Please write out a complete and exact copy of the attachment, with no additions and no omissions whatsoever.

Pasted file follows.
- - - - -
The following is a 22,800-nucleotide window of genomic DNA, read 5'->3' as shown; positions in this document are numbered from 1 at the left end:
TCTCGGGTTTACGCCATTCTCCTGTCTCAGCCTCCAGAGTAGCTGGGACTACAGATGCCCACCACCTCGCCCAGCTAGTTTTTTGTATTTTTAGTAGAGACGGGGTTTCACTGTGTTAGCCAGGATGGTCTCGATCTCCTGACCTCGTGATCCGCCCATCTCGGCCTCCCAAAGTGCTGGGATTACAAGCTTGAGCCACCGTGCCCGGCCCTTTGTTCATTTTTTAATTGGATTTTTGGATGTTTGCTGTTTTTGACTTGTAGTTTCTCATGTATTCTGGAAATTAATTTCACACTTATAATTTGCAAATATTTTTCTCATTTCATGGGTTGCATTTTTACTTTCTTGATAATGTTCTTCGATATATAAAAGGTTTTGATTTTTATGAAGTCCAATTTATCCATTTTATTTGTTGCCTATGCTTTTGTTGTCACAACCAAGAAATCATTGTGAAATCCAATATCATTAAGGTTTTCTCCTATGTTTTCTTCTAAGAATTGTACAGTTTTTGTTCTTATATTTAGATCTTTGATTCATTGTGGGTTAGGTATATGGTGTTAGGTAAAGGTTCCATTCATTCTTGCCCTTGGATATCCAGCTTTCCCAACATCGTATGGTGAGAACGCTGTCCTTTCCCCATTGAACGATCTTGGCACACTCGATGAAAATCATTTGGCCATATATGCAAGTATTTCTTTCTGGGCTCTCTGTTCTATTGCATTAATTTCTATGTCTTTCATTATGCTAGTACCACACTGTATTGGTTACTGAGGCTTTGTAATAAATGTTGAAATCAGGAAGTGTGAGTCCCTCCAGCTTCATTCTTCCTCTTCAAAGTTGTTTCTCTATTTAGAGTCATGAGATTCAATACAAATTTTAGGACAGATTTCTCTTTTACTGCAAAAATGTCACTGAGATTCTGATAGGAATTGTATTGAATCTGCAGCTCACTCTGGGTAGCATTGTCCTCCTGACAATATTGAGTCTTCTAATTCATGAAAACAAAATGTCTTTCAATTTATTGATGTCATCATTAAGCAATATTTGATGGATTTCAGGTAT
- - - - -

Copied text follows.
The following is a 22,800-nucleotide window of genomic DNA, read 5'->3' as shown; positions in this document are numbered from 1 at the left end:
TCTCGGGTTTACGCCATTCTCCTGTCTCAGCCTCCAGAGTAGCTGGGACTACAGATGCCCACCACCTCGCCCAGCTAGTTTTTTGTATTTTTAGTAGAGACGGGGTTTCACTGTGTTAGCCAGGATGGTCTCGATCTCCTGACCTCGTGATCCGCCCATCTCGGCCTCCCAAAGTGCTGGGATTACAAGCTTGAGCCACCGTGCCCGGCCCTTTGTTCATTTTTTAATTGGATTTTTGGATGTTTGCTGTTTTTGACTTGTAGTTTCTCATGTATTCTGGAAATTAATTTCACACTTATAATTTGCAAATATTTTTCTCATTTCATGGGTTGCATTTTTACTTTCTTGATAATGTTCTTCGATATATAAAAGGTTTTGATTTTTATGAAGTCCAATTTATCCATTTTATTTGTTGCCTATGCTTTTGTTGTCACAACCAAGAAATCATTGTGAAATCCAATATCATTAAGGTTTTCTCCTATGTTTTCTTCTAAGAATTGTACAGTTTTTGTTCTTATATTTAGATCTTTGATTCATTGTGGGTTAGGTATATGGTGTTAGGTAAAGGTTCCATTCATTCTTGCCCTTGGATATCCAGCTTTCCCAACATCGTATGGTGAGAACGCTGTCCTTTCCCCATTGAACGATCTTGGCACACTCGATGAAAATCATTTGGCCATATATGCAAGTATTTCTTTCTGGGCTCTCTGTTCTATTGCATTAATTTCTATGTCTTTCATTATGCTAGTACCACACTGTATTGGTTACTGAGGCTTTGTAATAAATGTTGAAATCAGGAAGTGTGAGTCCCTCCAGCTTCATTCTTCCTCTTCAAAGTTGTTTCTCTATTTAGAGTCATGAGATTCAATACAAATTTTAGGACAGATTTCTCTTTTACTGCAAAAATGTCACTGAGATTCTGATAGGAATTGTATTGAATCTGCAGCTCACTCTGGGTAGCATTGTCCTCCTGACAATATTGAGTCTTCTAATTCATGAAAACAAAATGTCTTTCAATTTATTGATGTCATCATTAAGCAATATTTGATGGATTTCAGGTAT